Why Do Dogs Bark?

No matter if your pup makes more of a boof or bork noise, their bark is how they speak to the world. The whimpers and woofs of our lovable canines are their way of expressing their feelings, wants and needs to us. Dog’s don’t bark simply because they can; it’s a trait that has evolved over time to allow them to communicate their emotions and intent. Wolves, the genetic ancestor of the modern dog stop barking once they’ve reached maturity. This means that your pup’s barks are largely a result of generations domestication in their bloodline.

The type and frequently of a dog’s bark are largely dictated by its breed. Several breeds were taught to be barkers over time so that they could alert people to trouble, protect homes and help hunters locate prey in the wild. A dog’s bark is dependent on the situation they’re in and what they’re reacting to. You’re definitely not crazy when you say you understand the differences in your dog’s barks!

Protection and Territory

 In the same way Joey from Friends protects his food, dogs protect what is theirs. In many cases, a dog barks to notify a person or animal that they are entering what could be considered their territory. When the person or animal gets closer, the bark gets louder.

Anxiety

Some dogs bark as a self-soothing act to combat anxiety. An anxious bark is usually higher in pitch and whimpers usually accompany it. It’s adorably heartbreaking. You’ll hear this type of barking with dogs who face separation anxiety or express certain fears.

Attention

Probably the most common type of bark, this is when your pup desperately wants your attention. These barks are usually combined with whining sounds and maybe even some playful pawing. It’s like in Family Guy when Stewie is yelling “mom” over and over again. So when you hear those barks give your furry friend some well-deserved pats and love.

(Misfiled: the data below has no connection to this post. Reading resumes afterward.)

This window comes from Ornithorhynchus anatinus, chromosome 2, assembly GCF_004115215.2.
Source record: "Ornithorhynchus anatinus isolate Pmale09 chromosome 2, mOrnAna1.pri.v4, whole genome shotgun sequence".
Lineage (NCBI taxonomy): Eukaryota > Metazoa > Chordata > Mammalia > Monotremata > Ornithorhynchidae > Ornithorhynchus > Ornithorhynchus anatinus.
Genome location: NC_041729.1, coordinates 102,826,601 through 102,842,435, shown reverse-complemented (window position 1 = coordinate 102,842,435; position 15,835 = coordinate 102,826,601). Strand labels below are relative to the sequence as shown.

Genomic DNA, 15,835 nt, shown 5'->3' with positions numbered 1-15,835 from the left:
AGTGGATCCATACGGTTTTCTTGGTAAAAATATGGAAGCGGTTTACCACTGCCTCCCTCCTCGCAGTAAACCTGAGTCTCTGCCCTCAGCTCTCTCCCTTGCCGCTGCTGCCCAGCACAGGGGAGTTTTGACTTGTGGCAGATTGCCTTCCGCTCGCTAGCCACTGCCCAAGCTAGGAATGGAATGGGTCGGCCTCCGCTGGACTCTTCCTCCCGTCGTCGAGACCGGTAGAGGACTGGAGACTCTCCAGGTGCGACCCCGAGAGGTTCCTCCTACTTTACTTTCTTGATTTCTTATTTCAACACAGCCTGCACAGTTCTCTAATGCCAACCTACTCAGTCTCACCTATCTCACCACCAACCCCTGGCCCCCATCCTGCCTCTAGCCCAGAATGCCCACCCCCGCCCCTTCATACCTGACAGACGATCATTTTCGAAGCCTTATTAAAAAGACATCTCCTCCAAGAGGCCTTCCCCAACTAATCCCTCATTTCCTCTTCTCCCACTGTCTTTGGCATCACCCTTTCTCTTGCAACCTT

Playtime and Excitement

This bark is common for puppies and younger dogs. The sound of the bark tends to be upbeat and is usually directed at people or other dogs. You’ll notice these sort of barks when your dog wants to show excitement for the leash, their favorite toy or for car rides. You’ll also notice these types of barks when you come home, and your pup is excited to see you.

Reacting to Other Dogs

This one is pretty obvious, but dogs tend to bark at one another. Some dogs even bark as a reaction to other dogs barking. Once one starts the others join in. It’s the pup version of being at a party when Brown Eyed Girl comes on.

There’s no perfect method for getting a dog to stop barking completely. Yelling or raising your voice to their barks can actually have the opposite effect. Dogs can perceive your raised voice as you trying to join the bark train – which is pretty funny if you think about it. The best course of action is to try and understand what is making your dog bark and treating that specific situation. You can also train your dog to understand commands like “quiet” by giving them high-value treats. Because as both humans and canine know, food is a great motivator!

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